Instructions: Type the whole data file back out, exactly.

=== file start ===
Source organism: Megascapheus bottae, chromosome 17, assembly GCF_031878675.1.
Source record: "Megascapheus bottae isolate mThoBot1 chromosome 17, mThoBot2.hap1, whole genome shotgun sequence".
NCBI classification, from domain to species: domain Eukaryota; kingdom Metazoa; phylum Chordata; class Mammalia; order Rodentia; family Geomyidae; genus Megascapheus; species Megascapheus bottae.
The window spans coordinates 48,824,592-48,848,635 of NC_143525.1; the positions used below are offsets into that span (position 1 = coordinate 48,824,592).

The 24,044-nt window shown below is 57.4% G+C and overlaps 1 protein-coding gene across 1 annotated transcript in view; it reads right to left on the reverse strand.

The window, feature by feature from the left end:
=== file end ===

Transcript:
Source organism: Megascapheus bottae, chromosome 17, assembly GCF_031878675.1.
Source record: "Megascapheus bottae isolate mThoBot1 chromosome 17, mThoBot2.hap1, whole genome shotgun sequence".
NCBI classification, from domain to species: domain Eukaryota; kingdom Metazoa; phylum Chordata; class Mammalia; order Rodentia; family Geomyidae; genus Megascapheus; species Megascapheus bottae.
The window spans coordinates 48,824,592-48,848,635 of NC_143525.1; the positions used below are offsets into that span (position 1 = coordinate 48,824,592).

The 24,044-nt window shown below is 57.4% G+C and overlaps 1 protein-coding gene across 1 annotated transcript in view; it reads right to left on the reverse strand.

The window, feature by feature from the left end: